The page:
Until the mid 19th century, Erith was a popular small port and anchorage, often a stopping off point for ships bound for the Port of London to discharge some of their cargo. In the 19th century, this commercial activity was complemented by leisure and recreational uses, with a large ‘pleasure garden’ built along the river where Morrisons now stands. Erith had a reputation as a resort and daytrip destination, with pubs and hotels lining the riverbank.

The pleasure gardens were short lived and Erith’s strategic location on the Thames and with existing railway infrastructure made it an ideal place for industrial development. One of the earliest industrial businesses was the Erith Iron Works at Anchor Bay, opening in 1864, but soon a large number of heavy industrial uses came into being, accompanied by an extensive network of goods railways connected to the mainline. Erith Pier, dates from this time. It was built as an industrial railway pier, allowing goods trains direct access to anchored ships.

In the 1960s, the town was extensively redeveloped following Modernist town planning ideas, including pedestrian/traffic separation, multilevel commercial environments and residential tower blocks. This redevelopment, which had been partly prompted by wartime bomb damage, dramatically altered the layout of the town, and many crucial routes were radically altered: notably the High Street became largely a service road for the new shopping centre. The town’s public spaces were also fundamentally altered by the construction of flood defences, which serve a crucial purpose in protecting the area from flooding but which sever much of the town from a connection to the river. Various buildings and spaces survived this transformation, notably the town’s two Churches.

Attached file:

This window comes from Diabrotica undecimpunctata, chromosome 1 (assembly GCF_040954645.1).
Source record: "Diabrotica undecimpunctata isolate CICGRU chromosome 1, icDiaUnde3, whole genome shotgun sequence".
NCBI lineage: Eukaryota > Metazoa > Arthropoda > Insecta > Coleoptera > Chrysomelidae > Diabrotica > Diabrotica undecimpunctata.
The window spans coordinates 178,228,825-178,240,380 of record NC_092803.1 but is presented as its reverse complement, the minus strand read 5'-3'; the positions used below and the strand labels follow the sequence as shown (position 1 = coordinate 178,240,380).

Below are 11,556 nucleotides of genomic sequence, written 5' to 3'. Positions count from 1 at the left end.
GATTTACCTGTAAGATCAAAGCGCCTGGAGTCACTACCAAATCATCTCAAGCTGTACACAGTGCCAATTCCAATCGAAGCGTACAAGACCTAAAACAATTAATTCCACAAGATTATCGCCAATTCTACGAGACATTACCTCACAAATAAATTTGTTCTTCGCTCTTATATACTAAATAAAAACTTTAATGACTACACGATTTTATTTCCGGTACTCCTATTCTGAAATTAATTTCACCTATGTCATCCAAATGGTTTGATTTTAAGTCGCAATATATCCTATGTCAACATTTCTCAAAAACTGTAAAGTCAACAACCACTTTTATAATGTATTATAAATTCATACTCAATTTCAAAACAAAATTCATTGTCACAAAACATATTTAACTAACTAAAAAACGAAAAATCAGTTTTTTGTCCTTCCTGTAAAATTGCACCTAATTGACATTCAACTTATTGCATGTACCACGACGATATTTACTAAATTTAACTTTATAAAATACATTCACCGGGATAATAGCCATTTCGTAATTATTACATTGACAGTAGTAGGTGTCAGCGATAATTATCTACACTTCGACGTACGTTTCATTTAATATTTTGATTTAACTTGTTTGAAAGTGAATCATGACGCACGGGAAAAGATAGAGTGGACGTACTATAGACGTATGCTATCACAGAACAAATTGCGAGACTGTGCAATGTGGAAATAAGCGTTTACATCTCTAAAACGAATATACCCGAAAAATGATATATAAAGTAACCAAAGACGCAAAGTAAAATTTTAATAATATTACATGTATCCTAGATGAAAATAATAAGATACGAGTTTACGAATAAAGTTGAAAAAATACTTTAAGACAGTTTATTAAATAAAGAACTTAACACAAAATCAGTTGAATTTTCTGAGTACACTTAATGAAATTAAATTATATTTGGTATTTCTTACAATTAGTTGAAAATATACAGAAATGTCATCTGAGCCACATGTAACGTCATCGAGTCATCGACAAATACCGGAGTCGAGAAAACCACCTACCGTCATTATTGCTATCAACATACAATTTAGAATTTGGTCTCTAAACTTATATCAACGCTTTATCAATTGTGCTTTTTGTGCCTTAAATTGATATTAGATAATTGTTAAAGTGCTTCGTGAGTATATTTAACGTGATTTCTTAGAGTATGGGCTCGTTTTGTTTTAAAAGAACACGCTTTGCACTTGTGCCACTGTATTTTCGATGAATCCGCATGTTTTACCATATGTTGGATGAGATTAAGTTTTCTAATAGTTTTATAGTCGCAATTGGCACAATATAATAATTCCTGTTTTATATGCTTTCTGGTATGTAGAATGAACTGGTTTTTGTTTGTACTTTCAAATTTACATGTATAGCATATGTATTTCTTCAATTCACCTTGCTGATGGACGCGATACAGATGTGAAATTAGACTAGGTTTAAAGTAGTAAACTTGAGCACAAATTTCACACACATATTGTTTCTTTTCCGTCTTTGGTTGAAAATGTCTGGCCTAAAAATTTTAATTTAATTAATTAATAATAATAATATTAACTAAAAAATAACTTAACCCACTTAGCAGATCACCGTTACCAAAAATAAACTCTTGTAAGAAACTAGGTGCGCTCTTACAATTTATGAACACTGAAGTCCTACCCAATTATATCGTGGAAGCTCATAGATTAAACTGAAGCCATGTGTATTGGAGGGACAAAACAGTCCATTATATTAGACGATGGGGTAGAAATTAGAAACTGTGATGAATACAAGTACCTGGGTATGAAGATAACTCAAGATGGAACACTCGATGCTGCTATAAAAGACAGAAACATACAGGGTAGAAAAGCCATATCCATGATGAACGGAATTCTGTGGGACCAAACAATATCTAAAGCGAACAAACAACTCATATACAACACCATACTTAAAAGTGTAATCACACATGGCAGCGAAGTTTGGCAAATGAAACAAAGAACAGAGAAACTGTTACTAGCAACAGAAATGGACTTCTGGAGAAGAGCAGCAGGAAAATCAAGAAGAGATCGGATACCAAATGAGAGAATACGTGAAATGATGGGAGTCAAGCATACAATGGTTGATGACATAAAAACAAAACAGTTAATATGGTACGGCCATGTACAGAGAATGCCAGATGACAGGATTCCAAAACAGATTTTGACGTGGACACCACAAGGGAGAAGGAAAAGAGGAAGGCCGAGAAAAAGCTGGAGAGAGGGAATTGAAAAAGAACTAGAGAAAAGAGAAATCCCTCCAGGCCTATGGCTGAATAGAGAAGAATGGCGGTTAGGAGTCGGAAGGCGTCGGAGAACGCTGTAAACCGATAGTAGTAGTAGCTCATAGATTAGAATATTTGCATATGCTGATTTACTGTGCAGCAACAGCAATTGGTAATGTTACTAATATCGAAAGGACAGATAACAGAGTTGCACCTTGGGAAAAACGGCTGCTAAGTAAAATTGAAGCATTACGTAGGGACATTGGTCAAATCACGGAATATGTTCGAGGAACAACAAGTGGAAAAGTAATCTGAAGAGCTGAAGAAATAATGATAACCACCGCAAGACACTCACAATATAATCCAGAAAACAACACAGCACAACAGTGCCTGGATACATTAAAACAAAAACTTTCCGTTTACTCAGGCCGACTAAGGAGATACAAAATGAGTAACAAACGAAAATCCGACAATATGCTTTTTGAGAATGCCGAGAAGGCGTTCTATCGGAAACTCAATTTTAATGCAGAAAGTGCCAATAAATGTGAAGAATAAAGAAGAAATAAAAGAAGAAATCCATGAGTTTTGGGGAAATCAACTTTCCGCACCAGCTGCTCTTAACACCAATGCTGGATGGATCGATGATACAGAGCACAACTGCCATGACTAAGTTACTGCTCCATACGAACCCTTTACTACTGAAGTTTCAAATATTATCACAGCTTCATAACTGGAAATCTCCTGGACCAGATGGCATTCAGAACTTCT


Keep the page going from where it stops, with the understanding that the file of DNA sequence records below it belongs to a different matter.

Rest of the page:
BLSAC Erith

Photos courtesy of the Bexley Local Studies and Archive Centre.

FAQs

  • What is the Greater Erith Programme?

    The Council has recently been awarded significant funding for Erith, which will be used to make much needed improvements to improve the quality of the public areas, make the town centre more pedestrian and cyclist friendly and assist with bringing high quality new housing and shops and activity to the town centre.

  • How long will the programme last?